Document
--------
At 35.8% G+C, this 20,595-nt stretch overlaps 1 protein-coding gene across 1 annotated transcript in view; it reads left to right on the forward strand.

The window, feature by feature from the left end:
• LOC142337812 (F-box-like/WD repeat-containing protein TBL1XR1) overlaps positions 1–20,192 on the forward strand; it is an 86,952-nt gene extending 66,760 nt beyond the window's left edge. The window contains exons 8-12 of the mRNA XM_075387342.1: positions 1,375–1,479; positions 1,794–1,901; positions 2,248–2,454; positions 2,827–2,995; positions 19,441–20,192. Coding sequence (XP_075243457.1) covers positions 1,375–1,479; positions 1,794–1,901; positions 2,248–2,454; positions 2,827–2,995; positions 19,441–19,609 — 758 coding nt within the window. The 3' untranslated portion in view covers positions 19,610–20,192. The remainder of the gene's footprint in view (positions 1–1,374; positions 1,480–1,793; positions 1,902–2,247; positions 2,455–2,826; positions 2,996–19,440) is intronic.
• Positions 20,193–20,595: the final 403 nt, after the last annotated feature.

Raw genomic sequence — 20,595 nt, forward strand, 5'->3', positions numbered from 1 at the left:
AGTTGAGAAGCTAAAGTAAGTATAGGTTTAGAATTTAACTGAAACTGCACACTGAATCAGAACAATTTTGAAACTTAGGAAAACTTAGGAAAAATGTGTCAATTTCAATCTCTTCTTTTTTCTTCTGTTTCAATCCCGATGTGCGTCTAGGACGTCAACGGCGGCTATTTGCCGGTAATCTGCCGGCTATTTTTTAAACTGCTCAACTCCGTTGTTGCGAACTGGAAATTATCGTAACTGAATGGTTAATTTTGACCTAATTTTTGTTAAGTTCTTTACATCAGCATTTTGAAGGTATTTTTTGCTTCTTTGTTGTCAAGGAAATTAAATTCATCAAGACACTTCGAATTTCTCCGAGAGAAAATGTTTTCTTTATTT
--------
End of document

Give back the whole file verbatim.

At 35.8% G+C, this 20,595-nt stretch overlaps 1 protein-coding gene across 1 annotated transcript in view; it reads left to right on the forward strand.

The window, feature by feature from the left end:
• LOC142337812 (F-box-like/WD repeat-containing protein TBL1XR1) overlaps positions 1–20,192 on the forward strand; it is an 86,952-nt gene extending 66,760 nt beyond the window's left edge. The window contains exons 8-12 of the mRNA XM_075387342.1: positions 1,375–1,479; positions 1,794–1,901; positions 2,248–2,454; positions 2,827–2,995; positions 19,441–20,192. Coding sequence (XP_075243457.1) covers positions 1,375–1,479; positions 1,794–1,901; positions 2,248–2,454; positions 2,827–2,995; positions 19,441–19,609 — 758 coding nt within the window. The 3' untranslated portion in view covers positions 19,610–20,192. The remainder of the gene's footprint in view (positions 1–1,374; positions 1,480–1,793; positions 1,902–2,247; positions 2,455–2,826; positions 2,996–19,440) is intronic.
• Positions 20,193–20,595: the final 403 nt, after the last annotated feature.

Raw genomic sequence — 20,595 nt, forward strand, 5'->3', positions numbered from 1 at the left:
AGTTGAGAAGCTAAAGTAAGTATAGGTTTAGAATTTAACTGAAACTGCACACTGAATCAGAACAATTTTGAAACTTAGGAAAACTTAGGAAAAATGTGTCAATTTCAATCTCTTCTTTTTTCTTCTGTTTCAATCCCGATGTGCGTCTAGGACGTCAACGGCGGCTATTTGCCGGTAATCTGCCGGCTATTTTTTAAACTGCTCAACTCCGTTGTTGCGAACTGGAAATTATCGTAACTGAATGGTTAATTTTGACCTAATTTTTGTTAAGTTCTTTACATCAGCATTTTGAAGGTATTTTTTGCTTCTTTGTTGTCAAGGAAATTAAATTCATCAAGACACTTCGAATTTCTCCGAGAGAAAATGTTTTCTTTATTT